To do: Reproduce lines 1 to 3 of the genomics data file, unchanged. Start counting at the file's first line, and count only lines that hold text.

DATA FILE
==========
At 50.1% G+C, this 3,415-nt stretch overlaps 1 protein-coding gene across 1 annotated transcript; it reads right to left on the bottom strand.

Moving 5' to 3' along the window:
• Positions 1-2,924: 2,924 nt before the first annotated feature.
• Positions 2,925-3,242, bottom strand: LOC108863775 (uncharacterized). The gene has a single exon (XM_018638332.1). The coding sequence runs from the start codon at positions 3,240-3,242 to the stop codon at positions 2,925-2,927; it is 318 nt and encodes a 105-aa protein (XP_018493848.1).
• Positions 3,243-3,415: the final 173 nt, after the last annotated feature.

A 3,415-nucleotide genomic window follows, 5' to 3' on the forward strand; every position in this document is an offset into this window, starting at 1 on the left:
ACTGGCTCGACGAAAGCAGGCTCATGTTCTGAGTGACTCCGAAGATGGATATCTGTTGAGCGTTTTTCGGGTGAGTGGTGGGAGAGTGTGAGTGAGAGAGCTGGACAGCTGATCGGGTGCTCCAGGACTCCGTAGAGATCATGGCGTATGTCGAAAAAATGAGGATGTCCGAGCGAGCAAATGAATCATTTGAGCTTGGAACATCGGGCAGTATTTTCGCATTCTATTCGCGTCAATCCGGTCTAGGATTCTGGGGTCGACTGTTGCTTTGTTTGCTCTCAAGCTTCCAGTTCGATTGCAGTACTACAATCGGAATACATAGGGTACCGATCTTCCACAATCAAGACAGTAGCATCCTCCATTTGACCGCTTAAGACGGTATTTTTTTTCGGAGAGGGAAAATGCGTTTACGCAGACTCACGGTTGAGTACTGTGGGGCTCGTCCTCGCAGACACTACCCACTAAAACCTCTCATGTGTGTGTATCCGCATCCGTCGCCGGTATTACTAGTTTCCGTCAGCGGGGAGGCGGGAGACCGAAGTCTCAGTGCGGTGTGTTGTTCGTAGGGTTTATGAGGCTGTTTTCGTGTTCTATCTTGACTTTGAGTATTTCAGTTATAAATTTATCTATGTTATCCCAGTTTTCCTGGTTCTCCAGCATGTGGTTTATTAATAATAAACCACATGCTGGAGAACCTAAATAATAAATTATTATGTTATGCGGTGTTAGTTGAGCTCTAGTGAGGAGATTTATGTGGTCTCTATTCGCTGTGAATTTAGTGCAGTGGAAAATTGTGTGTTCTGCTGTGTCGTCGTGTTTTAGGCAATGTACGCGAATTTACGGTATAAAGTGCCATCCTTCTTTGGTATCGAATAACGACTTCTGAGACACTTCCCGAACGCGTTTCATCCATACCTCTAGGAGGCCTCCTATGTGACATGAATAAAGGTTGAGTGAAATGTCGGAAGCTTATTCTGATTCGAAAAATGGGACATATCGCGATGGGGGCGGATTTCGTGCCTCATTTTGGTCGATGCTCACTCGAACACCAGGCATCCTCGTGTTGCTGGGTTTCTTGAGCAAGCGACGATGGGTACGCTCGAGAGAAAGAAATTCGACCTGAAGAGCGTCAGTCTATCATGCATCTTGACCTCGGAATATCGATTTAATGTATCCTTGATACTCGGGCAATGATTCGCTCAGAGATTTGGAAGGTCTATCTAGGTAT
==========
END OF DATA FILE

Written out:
At 50.1% G+C, this 3,415-nt stretch overlaps 1 protein-coding gene across 1 annotated transcript; it reads right to left on the bottom strand.

Moving 5' to 3' along the window:
• Positions 1-2,924: 2,924 nt before the first annotated feature.